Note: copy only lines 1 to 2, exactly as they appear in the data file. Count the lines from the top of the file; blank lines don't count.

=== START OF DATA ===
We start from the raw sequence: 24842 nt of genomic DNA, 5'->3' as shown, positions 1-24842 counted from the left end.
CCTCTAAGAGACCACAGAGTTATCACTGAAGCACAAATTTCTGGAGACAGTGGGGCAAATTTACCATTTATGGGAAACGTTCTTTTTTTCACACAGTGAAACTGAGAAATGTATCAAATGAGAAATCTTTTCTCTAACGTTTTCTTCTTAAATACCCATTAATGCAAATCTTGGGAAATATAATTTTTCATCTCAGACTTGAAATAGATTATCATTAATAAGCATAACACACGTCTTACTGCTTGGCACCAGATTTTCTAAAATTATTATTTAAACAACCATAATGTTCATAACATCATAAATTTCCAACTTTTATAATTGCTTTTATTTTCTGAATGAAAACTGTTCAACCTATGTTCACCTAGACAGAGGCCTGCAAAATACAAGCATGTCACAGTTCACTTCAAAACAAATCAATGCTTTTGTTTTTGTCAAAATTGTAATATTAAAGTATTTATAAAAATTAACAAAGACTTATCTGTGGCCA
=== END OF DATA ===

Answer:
We start from the raw sequence: 24842 nt of genomic DNA, 5'->3' as shown, positions 1-24842 counted from the left end.
CCTCTAAGAGACCACAGAGTTATCACTGAAGCACAAATTTCTGGAGACAGTGGGGCAAATTTACCATTTATGGGAAACGTTCTTTTTTTCACACAGTGAAACTGAGAAATGTATCAAATGAGAAATCTTTTCTCTAACGTTTTCTTCTTAAATACCCATTAATGCAAATCTTGGGAAATATAATTTTTCATCTCAGACTTGAAATAGATTATCATTAATAAGCATAACACACGTCTTACTGCTTGGCACCAGATTTTCTAAAATTATTATTTAAACAACCATAATGTTCATAACATCATAAATTTCCAACTTTTATAATTGCTTTTATTTTCTGAATGAAAACTGTTCAACCTATGTTCACCTAGACAGAGGCCTGCAAAATACAAGCATGTCACAGTTCACTTCAAAACAAATCAATGCTTTTGTTTTTGTCAAAATTGTAATATTAAAGTATTTATAAAAATTAACAAAGACTTATCTGTGGCCA